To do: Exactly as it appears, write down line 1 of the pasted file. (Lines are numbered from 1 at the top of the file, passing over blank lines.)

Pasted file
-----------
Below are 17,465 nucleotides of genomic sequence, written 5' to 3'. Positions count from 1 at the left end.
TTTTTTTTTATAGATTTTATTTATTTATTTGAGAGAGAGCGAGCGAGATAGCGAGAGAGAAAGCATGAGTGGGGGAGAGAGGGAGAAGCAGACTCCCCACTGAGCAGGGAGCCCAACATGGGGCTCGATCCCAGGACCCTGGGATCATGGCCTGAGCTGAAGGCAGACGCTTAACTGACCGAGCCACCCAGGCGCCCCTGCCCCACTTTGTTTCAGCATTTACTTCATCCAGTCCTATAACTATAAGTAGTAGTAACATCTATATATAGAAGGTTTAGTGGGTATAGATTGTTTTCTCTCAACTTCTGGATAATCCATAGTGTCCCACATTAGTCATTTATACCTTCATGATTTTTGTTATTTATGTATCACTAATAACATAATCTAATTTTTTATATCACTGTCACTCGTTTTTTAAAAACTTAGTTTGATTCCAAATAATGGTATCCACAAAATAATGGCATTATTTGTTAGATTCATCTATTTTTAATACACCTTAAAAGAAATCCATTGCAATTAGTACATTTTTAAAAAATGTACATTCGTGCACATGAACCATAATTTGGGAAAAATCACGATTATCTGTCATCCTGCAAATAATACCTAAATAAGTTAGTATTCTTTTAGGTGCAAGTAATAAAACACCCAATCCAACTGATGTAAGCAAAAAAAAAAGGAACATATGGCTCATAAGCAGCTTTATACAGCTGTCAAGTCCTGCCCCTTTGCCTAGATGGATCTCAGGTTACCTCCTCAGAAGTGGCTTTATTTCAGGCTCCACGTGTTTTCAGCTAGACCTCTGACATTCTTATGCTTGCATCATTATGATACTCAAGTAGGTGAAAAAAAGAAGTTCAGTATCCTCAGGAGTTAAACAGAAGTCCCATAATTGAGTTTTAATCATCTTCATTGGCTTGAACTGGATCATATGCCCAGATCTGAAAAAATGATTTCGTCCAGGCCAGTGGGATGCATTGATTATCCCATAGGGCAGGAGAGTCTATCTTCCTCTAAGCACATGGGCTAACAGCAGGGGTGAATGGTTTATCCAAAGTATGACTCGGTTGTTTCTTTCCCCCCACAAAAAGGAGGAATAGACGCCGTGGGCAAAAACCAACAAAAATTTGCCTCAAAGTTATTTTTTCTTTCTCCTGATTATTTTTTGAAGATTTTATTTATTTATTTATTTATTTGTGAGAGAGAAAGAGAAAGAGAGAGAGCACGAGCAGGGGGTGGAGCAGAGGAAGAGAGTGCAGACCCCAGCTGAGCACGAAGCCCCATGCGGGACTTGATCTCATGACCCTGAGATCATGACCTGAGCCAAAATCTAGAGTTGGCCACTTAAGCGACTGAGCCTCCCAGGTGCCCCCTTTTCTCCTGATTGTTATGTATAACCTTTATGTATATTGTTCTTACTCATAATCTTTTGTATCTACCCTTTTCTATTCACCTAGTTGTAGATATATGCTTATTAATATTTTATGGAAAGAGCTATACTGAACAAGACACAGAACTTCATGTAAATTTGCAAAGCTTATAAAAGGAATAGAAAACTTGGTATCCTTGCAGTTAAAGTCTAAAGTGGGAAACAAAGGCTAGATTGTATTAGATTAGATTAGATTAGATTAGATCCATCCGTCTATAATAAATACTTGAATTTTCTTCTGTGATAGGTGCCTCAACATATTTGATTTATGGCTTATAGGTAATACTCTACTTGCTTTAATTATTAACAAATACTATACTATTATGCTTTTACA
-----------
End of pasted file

Below are 17,465 nucleotides of genomic sequence, written 5' to 3'. Positions count from 1 at the left end.